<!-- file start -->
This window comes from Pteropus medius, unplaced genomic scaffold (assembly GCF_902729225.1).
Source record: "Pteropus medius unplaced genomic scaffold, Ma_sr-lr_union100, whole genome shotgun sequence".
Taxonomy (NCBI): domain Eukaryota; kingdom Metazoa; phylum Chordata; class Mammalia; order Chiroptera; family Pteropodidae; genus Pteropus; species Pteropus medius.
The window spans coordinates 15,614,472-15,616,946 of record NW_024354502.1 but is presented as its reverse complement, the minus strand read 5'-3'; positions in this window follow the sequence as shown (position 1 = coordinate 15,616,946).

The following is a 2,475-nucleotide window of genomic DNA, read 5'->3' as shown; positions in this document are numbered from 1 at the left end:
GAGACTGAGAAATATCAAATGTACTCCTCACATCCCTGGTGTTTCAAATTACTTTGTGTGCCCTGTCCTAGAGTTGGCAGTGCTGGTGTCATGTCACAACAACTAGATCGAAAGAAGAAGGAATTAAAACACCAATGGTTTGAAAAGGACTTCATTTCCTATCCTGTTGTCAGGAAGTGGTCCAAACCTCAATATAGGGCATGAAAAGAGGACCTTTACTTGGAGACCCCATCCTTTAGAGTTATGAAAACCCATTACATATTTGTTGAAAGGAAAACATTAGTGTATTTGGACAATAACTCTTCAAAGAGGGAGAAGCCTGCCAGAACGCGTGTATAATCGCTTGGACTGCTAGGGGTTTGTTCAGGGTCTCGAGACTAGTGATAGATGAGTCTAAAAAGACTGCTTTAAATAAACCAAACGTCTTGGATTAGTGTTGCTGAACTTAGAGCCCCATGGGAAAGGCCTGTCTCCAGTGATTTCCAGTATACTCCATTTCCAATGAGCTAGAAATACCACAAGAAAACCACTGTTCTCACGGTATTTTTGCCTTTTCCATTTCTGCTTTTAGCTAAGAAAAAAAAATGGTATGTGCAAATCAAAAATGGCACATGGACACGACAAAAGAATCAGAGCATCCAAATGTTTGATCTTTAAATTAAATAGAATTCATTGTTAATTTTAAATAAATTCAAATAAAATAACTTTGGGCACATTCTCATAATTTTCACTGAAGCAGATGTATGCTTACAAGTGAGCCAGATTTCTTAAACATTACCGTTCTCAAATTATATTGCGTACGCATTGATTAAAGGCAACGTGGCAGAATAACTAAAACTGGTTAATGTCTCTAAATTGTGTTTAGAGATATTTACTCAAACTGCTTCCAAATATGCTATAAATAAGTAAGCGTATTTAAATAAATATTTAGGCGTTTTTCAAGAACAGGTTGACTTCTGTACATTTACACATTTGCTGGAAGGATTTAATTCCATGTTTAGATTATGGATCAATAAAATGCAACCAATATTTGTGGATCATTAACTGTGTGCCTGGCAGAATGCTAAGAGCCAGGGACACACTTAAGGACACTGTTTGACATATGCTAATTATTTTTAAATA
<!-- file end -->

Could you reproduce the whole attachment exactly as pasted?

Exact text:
This window comes from Pteropus medius, unplaced genomic scaffold (assembly GCF_902729225.1).
Source record: "Pteropus medius unplaced genomic scaffold, Ma_sr-lr_union100, whole genome shotgun sequence".
Taxonomy (NCBI): domain Eukaryota; kingdom Metazoa; phylum Chordata; class Mammalia; order Chiroptera; family Pteropodidae; genus Pteropus; species Pteropus medius.
The window spans coordinates 15,614,472-15,616,946 of record NW_024354502.1 but is presented as its reverse complement, the minus strand read 5'-3'; positions in this window follow the sequence as shown (position 1 = coordinate 15,616,946).

The following is a 2,475-nucleotide window of genomic DNA, read 5'->3' as shown; positions in this document are numbered from 1 at the left end:
GAGACTGAGAAATATCAAATGTACTCCTCACATCCCTGGTGTTTCAAATTACTTTGTGTGCCCTGTCCTAGAGTTGGCAGTGCTGGTGTCATGTCACAACAACTAGATCGAAAGAAGAAGGAATTAAAACACCAATGGTTTGAAAAGGACTTCATTTCCTATCCTGTTGTCAGGAAGTGGTCCAAACCTCAATATAGGGCATGAAAAGAGGACCTTTACTTGGAGACCCCATCCTTTAGAGTTATGAAAACCCATTACATATTTGTTGAAAGGAAAACATTAGTGTATTTGGACAATAACTCTTCAAAGAGGGAGAAGCCTGCCAGAACGCGTGTATAATCGCTTGGACTGCTAGGGGTTTGTTCAGGGTCTCGAGACTAGTGATAGATGAGTCTAAAAAGACTGCTTTAAATAAACCAAACGTCTTGGATTAGTGTTGCTGAACTTAGAGCCCCATGGGAAAGGCCTGTCTCCAGTGATTTCCAGTATACTCCATTTCCAATGAGCTAGAAATACCACAAGAAAACCACTGTTCTCACGGTATTTTTGCCTTTTCCATTTCTGCTTTTAGCTAAGAAAAAAAAATGGTATGTGCAAATCAAAAATGGCACATGGACACGACAAAAGAATCAGAGCATCCAAATGTTTGATCTTTAAATTAAATAGAATTCATTGTTAATTTTAAATAAATTCAAATAAAATAACTTTGGGCACATTCTCATAATTTTCACTGAAGCAGATGTATGCTTACAAGTGAGCCAGATTTCTTAAACATTACCGTTCTCAAATTATATTGCGTACGCATTGATTAAAGGCAACGTGGCAGAATAACTAAAACTGGTTAATGTCTCTAAATTGTGTTTAGAGATATTTACTCAAACTGCTTCCAAATATGCTATAAATAAGTAAGCGTATTTAAATAAATATTTAGGCGTTTTTCAAGAACAGGTTGACTTCTGTACATTTACACATTTGCTGGAAGGATTTAATTCCATGTTTAGATTATGGATCAATAAAATGCAACCAATATTTGTGGATCATTAACTGTGTGCCTGGCAGAATGCTAAGAGCCAGGGACACACTTAAGGACACTGTTTGACATATGCTAATTATTTTTAAATA